A U.S. construction surge has boosted bulk material transfer through the Great Lakes-St. Lawrence Seaway since the start of the 2015 season. Officials report dry bulk cargo volume of nearly 3 million metric tons, up 7.5 percent through the first part of the season, April–June, against figures for the same period in 2014. Materials leading the way in volume gains are stone, with 102,000 metric tons delivered through June, up 24 percent from last year, and cementitious materials, with 563,000 metric tons, a 9.5 percent jump.
One of the largest cement and aggregate carriers for the U.S. and Canada, Lower Lakes Towing has seen construction material demand rise over the last two seasons. Vessels have been dispatched to Cleveland, Detroit, Milwaukee and Chicago ports as residential and commercial building markets continue to rebound from recession troughs.
“Although we had a later  start due to ice conditions, demand for construction materials has been strong in the major markets we serve,” notes Lower Lakes President and Captain Scott Bravener. “The construction sector has been somewhat flat since 2008, but we saw a slight uptick in activity last year and have seen that grow even more this season. The rise in homebuilding in the U.S. has been a leading contributor to the increase.”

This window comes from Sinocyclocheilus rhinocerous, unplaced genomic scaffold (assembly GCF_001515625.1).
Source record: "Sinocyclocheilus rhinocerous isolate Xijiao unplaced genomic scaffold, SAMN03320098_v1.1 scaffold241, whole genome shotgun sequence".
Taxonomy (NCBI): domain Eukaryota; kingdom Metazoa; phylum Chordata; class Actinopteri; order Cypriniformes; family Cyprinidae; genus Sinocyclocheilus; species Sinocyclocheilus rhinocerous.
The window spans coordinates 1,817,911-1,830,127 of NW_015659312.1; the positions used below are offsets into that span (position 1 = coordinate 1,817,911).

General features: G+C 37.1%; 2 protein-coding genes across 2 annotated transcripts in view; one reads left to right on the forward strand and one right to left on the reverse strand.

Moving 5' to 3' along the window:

“[We are] currently experiencing a 75 percent increase in cement shipments from June 2014 to June 2015, and anticipate this growth to continue throughout the season,” says Port of Green Bay (Wis.) Director Dean Haen. “This increase is related to the reconstruction of Interstate 41 and growth in homebuilding in northeast Wisconsin.”
Beyond concrete materials, the Toledo-Lucas County Port Authority reports that general cargo shipments of steel, project cargo and aluminum have already surpassed 75,000 tons, accounting for a 17 percent increase for the category over last year. Across the board, however, total year-to-date (April 2 through June 30) cargo on the Seaway was 10.4 million metric tons, down 8.4 percent, with iron ore down almost 12 percent and coal shipments down 32 percent. Despite the numbers, officials say that it’s still too early in the season to predict an outcome and are optimistic the Seaway will see a boost.
“Despite difficulties clearing severe winter ice resulting in a late season start, shipping on the St. Lawrence Seaway remains a key driver for the U.S. and Canadian economies,” affirms Chamber of Marine Commerce President Stephen Brooks. “We’re particularly optimistic that increased demands for construction, grain, steel, salt and other materials will keep Seaway traffic steady over the remainder of the year.” — Chamber of Marine Commerce, Ottawa, www.marinedelivers.com